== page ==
High School View wins top honors
The work of the student journalists who produce the High School View shared first place honors in the All-New England section of the New England Scholastic Press Association's (NESPA) annual competition.
Helen F. Smith, executive director of NESPA, announced the award, given for overall excellence in scholastic journalism, at the organization's 59th annual conference held at Boston University on May 4. Although the View has won awards in the past, this is the first time since its founding in 1987 that it has won first-place recognition.
In addition to the Division II, All-New England award, the student journalists won the highest achievement award at the state level for excellence in scholastic editing and publishing.
Seven students earned individual special achievement journalism awards:
High School View staffers (from left to right) are: Mariah Hallbilsback, Marlan Sigelman, Danielle Fogg, Ray Ewing, Rachel Schubert, Tiffany Smalley, Alida Dean, Dan Sharkovitz (faculty advisor), Alaina Aristide, Jen Amazeen, Sarah Nelson, Mike Coulter, Samantha Rabin (editor), Molly Bangs (editor), Jonah Lipsky, and Matthew Scott.
Tiffany Smalley, news writing, "Students Visit the Dead"; Noah Mayrand, news photo, "Students Visit the Dead"; Adam Herman, bylined column,
"Casting My Line"; Emily Regan, artwork illustration, "Possibility of Drug Search Looms"; Sarah Nelson, masthead art, March 8, 2007 issue; and Jonah Lipsky and Jen Amazeen, feature story, "Students Welcome Home Parent-Soldiers."
Forty-five full- and part-time journalists participated this year in producing the View, according to regional high school English teacher Dan Sharkovitz, the paper's faculty advisor.
Seniors Samantha Rabin and Molly Bangs, the newspaper's editors in chief, welcomed the award notification. "We had a great group of student journalists. Many of our assistant editors really came through, writing stories and mentoring younger reporters," said Ms. Bangs.
And Ms. Rabin added, "We had a lot of different kinds of talent on our staff. Though our writers worked hard, this year it was not just about the articles. Our artists and photographers really took their own initiative in adding their own creative voices to our paper to make it more interesting and more visually compelling."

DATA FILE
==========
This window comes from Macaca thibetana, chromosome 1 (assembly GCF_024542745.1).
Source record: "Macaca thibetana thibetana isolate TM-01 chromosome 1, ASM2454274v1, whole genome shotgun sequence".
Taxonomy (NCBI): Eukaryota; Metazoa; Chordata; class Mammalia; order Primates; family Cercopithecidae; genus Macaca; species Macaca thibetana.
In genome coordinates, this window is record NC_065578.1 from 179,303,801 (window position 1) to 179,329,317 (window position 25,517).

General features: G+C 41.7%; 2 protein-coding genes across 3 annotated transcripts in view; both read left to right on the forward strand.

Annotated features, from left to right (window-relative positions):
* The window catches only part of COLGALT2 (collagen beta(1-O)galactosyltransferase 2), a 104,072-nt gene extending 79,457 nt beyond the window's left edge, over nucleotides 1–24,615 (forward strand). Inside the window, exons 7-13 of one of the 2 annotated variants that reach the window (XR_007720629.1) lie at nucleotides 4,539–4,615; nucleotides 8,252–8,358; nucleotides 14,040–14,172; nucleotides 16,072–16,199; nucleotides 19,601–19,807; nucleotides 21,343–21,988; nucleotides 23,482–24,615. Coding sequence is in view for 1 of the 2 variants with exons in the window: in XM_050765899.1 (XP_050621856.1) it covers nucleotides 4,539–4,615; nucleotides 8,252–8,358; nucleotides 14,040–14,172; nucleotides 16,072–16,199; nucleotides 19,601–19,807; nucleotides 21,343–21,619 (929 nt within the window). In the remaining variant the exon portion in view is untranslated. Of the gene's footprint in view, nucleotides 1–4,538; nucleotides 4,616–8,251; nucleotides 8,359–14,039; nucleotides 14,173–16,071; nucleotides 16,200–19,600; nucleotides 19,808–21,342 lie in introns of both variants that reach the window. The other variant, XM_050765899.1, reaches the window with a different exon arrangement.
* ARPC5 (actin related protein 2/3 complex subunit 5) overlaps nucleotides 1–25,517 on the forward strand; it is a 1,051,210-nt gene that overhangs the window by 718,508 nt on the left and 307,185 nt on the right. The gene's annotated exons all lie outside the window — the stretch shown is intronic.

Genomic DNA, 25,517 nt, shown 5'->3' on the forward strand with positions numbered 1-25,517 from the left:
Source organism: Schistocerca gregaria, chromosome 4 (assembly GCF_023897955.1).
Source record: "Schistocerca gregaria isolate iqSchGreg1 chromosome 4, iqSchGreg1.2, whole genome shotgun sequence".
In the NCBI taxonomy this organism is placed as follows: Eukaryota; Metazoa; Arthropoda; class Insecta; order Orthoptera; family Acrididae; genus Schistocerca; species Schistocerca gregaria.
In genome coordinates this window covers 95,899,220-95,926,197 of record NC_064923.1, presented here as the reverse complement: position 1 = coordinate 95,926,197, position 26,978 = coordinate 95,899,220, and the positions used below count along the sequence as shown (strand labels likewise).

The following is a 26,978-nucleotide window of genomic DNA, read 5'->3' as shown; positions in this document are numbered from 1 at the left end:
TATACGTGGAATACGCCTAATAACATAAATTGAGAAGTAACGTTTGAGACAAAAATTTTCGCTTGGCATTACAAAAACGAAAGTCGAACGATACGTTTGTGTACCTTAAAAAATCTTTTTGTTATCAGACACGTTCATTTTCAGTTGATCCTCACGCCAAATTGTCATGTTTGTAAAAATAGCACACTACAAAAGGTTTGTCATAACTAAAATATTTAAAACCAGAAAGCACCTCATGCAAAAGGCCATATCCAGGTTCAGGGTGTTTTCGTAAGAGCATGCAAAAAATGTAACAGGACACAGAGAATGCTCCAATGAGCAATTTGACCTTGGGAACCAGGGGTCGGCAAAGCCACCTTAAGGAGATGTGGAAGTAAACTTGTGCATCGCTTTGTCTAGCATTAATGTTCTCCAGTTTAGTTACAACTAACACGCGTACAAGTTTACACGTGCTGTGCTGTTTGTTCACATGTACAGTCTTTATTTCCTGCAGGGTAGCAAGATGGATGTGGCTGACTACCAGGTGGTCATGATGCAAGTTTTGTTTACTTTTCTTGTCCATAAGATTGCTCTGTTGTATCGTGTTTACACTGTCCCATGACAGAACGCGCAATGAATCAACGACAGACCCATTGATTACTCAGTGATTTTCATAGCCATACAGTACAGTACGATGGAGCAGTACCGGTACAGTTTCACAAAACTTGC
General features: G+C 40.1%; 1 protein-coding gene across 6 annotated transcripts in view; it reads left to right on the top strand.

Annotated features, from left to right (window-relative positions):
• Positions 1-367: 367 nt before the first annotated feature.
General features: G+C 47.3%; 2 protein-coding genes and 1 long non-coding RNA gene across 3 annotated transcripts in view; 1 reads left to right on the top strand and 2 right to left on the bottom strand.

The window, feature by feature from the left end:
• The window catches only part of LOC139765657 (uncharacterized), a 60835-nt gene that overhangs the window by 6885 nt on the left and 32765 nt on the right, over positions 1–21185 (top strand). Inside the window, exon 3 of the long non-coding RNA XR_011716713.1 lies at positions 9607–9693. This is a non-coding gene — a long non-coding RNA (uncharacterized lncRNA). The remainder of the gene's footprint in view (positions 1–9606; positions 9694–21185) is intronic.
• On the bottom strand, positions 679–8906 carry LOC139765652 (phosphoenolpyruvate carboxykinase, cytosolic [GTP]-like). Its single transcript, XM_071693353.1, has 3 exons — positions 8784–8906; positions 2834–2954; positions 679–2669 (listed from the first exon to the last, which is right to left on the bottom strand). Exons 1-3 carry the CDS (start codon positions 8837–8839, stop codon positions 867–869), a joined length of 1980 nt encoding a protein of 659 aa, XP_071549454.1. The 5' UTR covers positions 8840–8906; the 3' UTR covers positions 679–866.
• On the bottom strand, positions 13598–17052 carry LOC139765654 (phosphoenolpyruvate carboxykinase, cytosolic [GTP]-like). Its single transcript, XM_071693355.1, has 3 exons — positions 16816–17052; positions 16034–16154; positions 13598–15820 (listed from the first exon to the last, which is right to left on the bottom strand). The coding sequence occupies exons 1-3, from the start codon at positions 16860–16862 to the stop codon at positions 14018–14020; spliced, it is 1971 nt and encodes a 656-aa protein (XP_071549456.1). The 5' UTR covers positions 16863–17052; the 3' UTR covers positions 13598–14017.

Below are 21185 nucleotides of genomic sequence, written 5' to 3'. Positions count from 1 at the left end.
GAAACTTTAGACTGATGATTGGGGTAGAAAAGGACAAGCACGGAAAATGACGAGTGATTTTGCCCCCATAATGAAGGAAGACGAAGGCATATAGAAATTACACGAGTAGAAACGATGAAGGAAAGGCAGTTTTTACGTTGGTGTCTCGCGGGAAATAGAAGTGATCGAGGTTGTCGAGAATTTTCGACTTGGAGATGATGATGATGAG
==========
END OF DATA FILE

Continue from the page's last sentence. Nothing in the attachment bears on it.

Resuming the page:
"I think the fact that these students have done so well in journalism across New England is a tribute to both the school and the MV Times, as well as the community that supports all of these endeavors," said high school principal Peg Regan. "I think our kids genuinely see the results of their work in a real publication. Across the board, they've done so well. Tying for first place is a huge benchmark for us - so the next year's editors are gearing up and feeling like they need to meet the challenge."
"The part that struck me is that for the first time in our school history, they got first-place honors, which is truly awesome," said superintendent of schools James Weiss. "It's nice to see the High School View in the newspaper every other week or so, and good to see it honored by the New England Scholastic Press Association."
The High School View is prepared by students at Martha's Vineyard Regional High School and published during the school year as a page in The Martha's Vineyard Times, with the support of many Island businesses and individuals.
"Congratulations to the editors, staff, and to advisor Dan Sharkovitz of The View," Martha's Vineyard Times editor Doug Cabral said this week. "The Times is proud to have hosted The View annually for nearly 20 years. It's been for us a rewarding association, and one in which we've been repeatedly impressed with the hard work and accomplishments of the many young people who've staffed the high school paper over all these years. That The View and its staff have now received regional recognition is not a surprise to us. Great job."
NESPA is an association based in Boston University's College of Communication. Its mission is to promote all forms of student journalism, including print and broadcast journalism, yearbook production, and literary magazines. The program offers journalism awards for excellence in scholastic writing, editing, and publishing, and is open to all New England secondary schools.